Spreading Not Sickness, but Paid Sick Leave
Tomorrow, I am participating in webinar to talk about Paid Sick Leave with the National Young Elected Officials Network. The Young Elected Officials (YEO) Network mission is to unite and support progressive elected leaders, 35 years of age and under.
Voters believe, by a 2:1 margin, that elected officials supporting Paid Sick Leave laws show that they understand the challenges of balancing work and family, and that those elected leaders are helping give workers economic stability in a tough economy. Also, in Connecticut, research done after passage of their law, found this issue can energize and engage voters. Most importantly, Paid Sick Leave is good for public health and the right thing to do in a nation where more than forty percent of workers do not receive paid sick days and may lose pay and risk losing their jobs when they take time off due to illness.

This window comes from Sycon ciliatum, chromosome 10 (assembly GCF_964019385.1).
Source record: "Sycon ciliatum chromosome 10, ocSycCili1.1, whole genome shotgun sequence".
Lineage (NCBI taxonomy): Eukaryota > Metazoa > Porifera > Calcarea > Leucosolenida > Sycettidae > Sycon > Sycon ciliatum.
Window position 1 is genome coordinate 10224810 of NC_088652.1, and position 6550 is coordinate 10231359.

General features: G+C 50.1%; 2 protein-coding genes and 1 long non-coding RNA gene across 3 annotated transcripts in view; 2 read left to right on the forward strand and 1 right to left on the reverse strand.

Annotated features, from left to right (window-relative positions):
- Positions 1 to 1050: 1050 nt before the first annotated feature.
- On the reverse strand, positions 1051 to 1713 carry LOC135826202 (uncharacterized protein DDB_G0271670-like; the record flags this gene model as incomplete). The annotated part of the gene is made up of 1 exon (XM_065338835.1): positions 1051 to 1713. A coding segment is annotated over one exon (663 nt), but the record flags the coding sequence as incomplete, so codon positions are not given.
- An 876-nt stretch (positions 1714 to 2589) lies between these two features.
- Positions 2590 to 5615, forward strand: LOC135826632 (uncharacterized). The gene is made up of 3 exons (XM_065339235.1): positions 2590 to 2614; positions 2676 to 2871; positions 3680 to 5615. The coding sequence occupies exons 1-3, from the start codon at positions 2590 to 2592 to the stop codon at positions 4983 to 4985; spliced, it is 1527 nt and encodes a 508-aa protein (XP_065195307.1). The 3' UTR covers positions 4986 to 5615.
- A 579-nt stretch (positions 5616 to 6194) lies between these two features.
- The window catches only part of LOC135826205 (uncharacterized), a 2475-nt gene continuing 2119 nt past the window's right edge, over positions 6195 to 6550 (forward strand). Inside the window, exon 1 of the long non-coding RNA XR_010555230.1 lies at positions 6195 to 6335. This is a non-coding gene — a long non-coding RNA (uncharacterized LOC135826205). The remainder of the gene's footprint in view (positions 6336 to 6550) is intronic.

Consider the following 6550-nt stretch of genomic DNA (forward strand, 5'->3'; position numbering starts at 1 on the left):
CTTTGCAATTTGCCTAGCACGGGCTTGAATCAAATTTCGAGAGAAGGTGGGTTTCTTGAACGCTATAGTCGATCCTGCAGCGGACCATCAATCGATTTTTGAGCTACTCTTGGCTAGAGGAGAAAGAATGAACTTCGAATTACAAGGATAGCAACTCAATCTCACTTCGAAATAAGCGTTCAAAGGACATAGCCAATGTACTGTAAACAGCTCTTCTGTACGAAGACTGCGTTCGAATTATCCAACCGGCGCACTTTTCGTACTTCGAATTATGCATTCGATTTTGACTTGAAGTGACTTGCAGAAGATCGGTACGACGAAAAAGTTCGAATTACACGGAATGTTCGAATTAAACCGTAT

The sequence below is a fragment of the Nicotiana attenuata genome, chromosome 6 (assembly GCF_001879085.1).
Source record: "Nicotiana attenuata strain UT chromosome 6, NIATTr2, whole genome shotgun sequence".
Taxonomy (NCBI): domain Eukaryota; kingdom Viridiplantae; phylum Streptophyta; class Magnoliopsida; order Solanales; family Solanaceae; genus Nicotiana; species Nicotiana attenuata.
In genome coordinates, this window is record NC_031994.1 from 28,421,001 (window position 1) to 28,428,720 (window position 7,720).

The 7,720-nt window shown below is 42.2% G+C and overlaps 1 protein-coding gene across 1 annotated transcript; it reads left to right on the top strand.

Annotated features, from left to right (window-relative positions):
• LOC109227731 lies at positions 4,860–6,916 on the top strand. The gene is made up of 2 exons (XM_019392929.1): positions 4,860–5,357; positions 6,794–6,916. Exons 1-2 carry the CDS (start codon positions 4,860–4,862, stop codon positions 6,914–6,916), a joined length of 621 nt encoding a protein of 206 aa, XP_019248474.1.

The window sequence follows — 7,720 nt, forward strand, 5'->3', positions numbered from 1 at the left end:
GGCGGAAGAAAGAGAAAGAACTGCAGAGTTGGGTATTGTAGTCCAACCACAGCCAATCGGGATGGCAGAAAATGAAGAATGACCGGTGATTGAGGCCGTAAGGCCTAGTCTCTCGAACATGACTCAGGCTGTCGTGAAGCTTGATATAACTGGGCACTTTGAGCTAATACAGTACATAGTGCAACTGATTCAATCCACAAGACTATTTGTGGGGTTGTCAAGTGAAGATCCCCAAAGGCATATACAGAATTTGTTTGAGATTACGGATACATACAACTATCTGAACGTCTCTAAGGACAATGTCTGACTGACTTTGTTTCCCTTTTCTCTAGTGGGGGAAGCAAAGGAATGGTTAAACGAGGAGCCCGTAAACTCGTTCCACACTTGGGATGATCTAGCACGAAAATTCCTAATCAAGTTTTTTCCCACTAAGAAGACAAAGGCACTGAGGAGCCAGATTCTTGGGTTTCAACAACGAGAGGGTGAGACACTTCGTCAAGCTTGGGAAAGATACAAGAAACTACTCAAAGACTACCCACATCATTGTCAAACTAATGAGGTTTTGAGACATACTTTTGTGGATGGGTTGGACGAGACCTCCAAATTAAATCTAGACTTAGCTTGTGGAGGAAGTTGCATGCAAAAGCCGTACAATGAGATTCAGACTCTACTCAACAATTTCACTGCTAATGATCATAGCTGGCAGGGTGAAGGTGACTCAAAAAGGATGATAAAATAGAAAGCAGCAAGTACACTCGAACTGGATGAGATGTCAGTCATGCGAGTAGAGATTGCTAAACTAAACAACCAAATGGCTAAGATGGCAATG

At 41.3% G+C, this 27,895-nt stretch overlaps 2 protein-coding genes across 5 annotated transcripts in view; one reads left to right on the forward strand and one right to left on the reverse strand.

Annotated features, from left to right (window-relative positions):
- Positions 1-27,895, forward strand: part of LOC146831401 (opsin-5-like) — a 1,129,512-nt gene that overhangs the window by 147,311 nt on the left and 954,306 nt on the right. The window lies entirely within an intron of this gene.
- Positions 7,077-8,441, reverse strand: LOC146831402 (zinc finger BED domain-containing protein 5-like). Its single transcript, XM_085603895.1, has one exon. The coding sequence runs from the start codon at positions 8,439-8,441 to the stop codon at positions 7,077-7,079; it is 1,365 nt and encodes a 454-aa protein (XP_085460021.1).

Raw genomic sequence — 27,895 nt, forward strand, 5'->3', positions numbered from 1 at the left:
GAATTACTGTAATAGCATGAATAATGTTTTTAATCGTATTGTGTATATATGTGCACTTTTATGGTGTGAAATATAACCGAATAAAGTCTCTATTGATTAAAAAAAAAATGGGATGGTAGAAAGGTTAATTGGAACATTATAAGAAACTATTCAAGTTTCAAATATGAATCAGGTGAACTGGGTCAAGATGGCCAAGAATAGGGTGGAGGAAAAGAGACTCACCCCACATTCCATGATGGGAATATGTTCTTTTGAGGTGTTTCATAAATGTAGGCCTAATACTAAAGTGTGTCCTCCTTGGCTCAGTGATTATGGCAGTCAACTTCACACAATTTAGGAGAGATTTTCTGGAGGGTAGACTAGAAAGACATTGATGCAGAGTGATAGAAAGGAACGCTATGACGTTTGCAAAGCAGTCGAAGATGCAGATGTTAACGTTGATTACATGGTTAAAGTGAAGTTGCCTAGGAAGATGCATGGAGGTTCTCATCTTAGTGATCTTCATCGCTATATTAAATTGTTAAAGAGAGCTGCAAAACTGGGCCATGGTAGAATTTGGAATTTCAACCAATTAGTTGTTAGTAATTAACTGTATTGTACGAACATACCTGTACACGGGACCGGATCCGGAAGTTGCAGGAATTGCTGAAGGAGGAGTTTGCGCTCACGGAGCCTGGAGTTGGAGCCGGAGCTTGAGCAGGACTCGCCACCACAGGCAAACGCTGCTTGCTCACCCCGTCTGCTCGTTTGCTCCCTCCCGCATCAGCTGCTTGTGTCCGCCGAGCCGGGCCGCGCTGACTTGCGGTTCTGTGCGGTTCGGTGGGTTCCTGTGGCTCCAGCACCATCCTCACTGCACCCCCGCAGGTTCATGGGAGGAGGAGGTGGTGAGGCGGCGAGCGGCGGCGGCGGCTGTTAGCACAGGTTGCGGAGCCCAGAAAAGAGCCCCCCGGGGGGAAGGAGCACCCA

Some critics argue that Paid Sick Leave laws are bad for business, but there’s no evidence of this and cities with Paid Sick Leave laws have strong workforces and prospering small businesses. Nevertheless, if there is an unlevel playing field for business created when some cities have paid sick leave and others don’t require it, one way to address that concern is by standardizing the requirement across the nation. With this vision in mind, I’m looking forward to sharing, with other elected leaders across the nation, the story of Seattle’s passage of Paid Sick Leave, why I am such a strong advocate of this policy, and how I was able to build support among my colleagues on the Council.
For more information on Seattle’s Paid Sick Leave legislation, see here.